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Becoming a parent and healthy eating
Adults may not improve their eating habits after having children, new research has shown. Published in the Journal of the Academy of Nutrition and Dietetics, the study found parents do not tend to lead by example when it comes to a healthy diet.
Helena Laroche of the University of Iowa and the Iowa City VA Medical Center noted mothers and fathers often have a poor overall intake and fall behind childless couples with regard to saturated fat consumption.
Dr Laroche stated: "We found that parenthood does not have unfavourable effects on parent's diets but neither does it lead to significant improvements compared to non-parents, as health practitioners would hope."
The investigation pointed to a number of reasons for this trend, with mums and dads often buying goods that are aimed at children - many of which are high in both fat and sugar.
Dr Laroche added the transition to parenthood could be a time when dieticians and health practitioners are able to teach adults about the whole family's nutritional needs.
Deanne Jade, founder of the National Centre for Eating Disorders, commented: "The findings of this study do not surprise me. In most families, eating habits are the product of many factors, learned preferences, level of income, nutritional understanding, family health scripts, food marketing and lifestyle.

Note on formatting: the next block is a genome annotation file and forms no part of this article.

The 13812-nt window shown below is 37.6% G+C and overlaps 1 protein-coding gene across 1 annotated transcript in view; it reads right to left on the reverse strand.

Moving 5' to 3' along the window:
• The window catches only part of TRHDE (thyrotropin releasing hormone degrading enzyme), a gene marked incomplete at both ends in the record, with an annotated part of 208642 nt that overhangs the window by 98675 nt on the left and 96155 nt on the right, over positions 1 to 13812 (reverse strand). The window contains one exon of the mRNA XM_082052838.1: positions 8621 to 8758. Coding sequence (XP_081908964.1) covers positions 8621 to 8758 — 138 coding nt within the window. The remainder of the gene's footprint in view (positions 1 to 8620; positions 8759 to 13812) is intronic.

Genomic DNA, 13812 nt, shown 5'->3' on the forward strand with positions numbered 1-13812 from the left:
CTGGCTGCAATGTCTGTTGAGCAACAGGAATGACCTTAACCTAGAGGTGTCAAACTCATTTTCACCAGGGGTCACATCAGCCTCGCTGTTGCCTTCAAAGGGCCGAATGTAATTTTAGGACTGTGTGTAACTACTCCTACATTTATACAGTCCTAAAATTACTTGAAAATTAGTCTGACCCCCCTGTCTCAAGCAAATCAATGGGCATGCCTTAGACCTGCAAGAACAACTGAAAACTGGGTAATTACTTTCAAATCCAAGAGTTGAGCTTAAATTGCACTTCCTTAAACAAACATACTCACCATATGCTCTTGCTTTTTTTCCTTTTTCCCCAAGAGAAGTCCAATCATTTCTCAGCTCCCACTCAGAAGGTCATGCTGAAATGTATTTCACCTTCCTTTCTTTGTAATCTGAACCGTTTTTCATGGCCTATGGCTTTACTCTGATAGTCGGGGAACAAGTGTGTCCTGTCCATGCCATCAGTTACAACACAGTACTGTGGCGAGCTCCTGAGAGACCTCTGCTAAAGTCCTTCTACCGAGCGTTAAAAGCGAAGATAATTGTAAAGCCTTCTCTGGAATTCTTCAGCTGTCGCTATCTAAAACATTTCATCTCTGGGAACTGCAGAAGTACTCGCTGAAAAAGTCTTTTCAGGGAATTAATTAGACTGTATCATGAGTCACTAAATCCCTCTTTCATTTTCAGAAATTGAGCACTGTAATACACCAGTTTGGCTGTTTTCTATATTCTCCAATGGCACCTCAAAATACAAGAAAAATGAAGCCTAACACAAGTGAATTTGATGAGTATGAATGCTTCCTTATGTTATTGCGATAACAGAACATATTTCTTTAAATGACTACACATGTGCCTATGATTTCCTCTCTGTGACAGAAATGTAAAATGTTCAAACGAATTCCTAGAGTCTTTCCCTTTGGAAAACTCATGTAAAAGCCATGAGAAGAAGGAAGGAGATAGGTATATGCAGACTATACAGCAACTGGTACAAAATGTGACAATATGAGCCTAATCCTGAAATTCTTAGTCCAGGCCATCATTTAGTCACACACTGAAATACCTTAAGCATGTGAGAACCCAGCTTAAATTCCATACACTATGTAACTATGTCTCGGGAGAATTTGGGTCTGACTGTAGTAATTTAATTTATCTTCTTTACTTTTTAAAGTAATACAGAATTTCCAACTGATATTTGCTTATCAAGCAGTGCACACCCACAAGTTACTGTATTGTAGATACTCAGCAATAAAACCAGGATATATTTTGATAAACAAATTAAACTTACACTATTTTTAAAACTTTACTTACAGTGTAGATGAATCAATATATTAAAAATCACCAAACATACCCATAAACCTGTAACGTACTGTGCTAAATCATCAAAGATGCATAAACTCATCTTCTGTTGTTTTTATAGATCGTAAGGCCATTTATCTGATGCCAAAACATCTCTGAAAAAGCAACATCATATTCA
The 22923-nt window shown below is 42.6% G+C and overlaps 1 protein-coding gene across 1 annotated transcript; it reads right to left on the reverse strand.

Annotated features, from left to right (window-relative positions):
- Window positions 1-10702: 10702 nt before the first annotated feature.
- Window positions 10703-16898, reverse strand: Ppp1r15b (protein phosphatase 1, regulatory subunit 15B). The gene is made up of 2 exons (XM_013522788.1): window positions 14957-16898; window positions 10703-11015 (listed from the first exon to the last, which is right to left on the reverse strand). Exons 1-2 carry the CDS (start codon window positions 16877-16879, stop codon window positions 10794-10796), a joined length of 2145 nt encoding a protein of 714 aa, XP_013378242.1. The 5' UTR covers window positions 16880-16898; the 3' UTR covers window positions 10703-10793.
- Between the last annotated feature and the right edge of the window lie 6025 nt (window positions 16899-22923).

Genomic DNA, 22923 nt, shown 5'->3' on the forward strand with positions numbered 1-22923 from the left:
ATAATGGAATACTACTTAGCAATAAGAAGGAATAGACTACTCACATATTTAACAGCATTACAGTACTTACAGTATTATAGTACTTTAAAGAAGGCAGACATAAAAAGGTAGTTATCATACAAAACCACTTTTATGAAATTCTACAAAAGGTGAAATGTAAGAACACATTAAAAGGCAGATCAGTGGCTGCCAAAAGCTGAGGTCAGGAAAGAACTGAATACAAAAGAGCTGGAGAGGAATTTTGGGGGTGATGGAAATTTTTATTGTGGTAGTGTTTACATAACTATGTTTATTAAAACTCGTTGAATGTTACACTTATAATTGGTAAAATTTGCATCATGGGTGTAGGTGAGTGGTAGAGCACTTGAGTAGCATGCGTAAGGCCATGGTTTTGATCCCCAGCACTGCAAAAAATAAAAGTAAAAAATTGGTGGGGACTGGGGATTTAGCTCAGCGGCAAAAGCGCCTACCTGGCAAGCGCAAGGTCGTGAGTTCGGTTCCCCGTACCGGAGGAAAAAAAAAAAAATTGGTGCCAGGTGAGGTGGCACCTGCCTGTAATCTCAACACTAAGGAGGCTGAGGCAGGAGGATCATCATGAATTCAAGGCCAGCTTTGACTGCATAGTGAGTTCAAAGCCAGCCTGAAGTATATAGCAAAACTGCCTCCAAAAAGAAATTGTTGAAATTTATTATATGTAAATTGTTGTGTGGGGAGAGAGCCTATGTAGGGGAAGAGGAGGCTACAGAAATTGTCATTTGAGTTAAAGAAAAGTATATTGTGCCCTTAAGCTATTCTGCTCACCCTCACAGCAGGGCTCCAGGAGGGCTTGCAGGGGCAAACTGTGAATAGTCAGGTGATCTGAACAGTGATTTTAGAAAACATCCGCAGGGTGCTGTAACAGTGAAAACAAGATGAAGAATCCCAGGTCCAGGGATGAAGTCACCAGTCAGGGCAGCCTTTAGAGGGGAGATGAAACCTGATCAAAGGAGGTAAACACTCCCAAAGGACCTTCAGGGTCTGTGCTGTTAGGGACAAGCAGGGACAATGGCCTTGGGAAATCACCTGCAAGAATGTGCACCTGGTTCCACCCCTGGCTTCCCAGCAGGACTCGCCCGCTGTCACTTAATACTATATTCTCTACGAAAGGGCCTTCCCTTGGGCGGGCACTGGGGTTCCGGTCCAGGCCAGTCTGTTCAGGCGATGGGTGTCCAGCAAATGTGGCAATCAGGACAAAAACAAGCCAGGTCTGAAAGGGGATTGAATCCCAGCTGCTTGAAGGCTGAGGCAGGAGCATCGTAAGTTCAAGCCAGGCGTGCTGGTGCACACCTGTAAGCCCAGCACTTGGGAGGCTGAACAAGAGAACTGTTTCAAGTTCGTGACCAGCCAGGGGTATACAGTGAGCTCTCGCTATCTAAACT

"Parents, despite initial good intentions, tend to train their children to eat what they and their social groups are eating, rather than adapt their eating to the needs of the child.
"Modern parenting - at least among literate social groups - encourages parents to lead by example. This is easier when parents have the time and inclination to cook and the resources to throw away food that the child might not like, such as vegetables.
"In response to strong reactions such as neophobia (the fear of new foods typical among children), pester power (children responding to food promotion) and to marked food preferences for high fat/sugar foods, parents often retreat to what is familiar and easier to sustain - which is giving your child what they like and what their peers are having.
"Contrary to what the study suggests, parents do not have significantly poorer diets than non parents and the overall findings may mask what we already know to be true - that a healthy diet in children and parents is related to socio economic status. I was left wondering whether these findings would be replicated in other cultural settings."